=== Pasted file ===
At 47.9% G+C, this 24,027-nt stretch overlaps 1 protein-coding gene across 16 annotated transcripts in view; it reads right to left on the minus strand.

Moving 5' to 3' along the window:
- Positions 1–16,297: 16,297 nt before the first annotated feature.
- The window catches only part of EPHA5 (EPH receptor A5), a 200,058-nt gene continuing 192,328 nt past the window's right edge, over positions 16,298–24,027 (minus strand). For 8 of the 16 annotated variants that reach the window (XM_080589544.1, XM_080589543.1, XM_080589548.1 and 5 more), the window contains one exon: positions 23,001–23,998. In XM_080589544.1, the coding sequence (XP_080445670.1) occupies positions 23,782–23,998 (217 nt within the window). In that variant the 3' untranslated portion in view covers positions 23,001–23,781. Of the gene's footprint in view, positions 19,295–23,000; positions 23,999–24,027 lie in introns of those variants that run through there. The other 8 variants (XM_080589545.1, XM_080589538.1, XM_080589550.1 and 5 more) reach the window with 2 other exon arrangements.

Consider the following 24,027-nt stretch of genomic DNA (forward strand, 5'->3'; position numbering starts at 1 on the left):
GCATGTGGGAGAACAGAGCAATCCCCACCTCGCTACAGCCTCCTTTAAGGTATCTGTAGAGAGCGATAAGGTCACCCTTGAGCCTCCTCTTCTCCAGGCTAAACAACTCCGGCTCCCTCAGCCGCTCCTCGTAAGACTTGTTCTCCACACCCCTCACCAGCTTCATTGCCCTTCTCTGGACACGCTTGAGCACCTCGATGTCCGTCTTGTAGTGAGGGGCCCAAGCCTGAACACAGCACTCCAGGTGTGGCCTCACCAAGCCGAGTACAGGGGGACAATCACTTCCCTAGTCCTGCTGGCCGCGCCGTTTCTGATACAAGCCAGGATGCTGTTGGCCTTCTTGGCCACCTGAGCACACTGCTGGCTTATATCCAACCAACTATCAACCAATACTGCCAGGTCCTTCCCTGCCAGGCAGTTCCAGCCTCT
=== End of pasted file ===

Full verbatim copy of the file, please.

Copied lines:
At 47.9% G+C, this 24,027-nt stretch overlaps 1 protein-coding gene across 16 annotated transcripts in view; it reads right to left on the minus strand.

Moving 5' to 3' along the window:
- Positions 1–16,297: 16,297 nt before the first annotated feature.
- The window catches only part of EPHA5 (EPH receptor A5), a 200,058-nt gene continuing 192,328 nt past the window's right edge, over positions 16,298–24,027 (minus strand). For 8 of the 16 annotated variants that reach the window (XM_080589544.1, XM_080589543.1, XM_080589548.1 and 5 more), the window contains one exon: positions 23,001–23,998. In XM_080589544.1, the coding sequence (XP_080445670.1) occupies positions 23,782–23,998 (217 nt within the window). In that variant the 3' untranslated portion in view covers positions 23,001–23,781. Of the gene's footprint in view, positions 19,295–23,000; positions 23,999–24,027 lie in introns of those variants that run through there. The other 8 variants (XM_080589545.1, XM_080589538.1, XM_080589550.1 and 5 more) reach the window with 2 other exon arrangements.

Consider the following 24,027-nt stretch of genomic DNA (forward strand, 5'->3'; position numbering starts at 1 on the left):
GCATGTGGGAGAACAGAGCAATCCCCACCTCGCTACAGCCTCCTTTAAGGTATCTGTAGAGAGCGATAAGGTCACCCTTGAGCCTCCTCTTCTCCAGGCTAAACAACTCCGGCTCCCTCAGCCGCTCCTCGTAAGACTTGTTCTCCACACCCCTCACCAGCTTCATTGCCCTTCTCTGGACACGCTTGAGCACCTCGATGTCCGTCTTGTAGTGAGGGGCCCAAGCCTGAACACAGCACTCCAGGTGTGGCCTCACCAAGCCGAGTACAGGGGGACAATCACTTCCCTAGTCCTGCTGGCCGCGCCGTTTCTGATACAAGCCAGGATGCTGTTGGCCTTCTTGGCCACCTGAGCACACTGCTGGCTTATATCCAACCAACTATCAACCAATACTGCCAGGTCCTTCCCTGCCAGGCAGTTCCAGCCTCT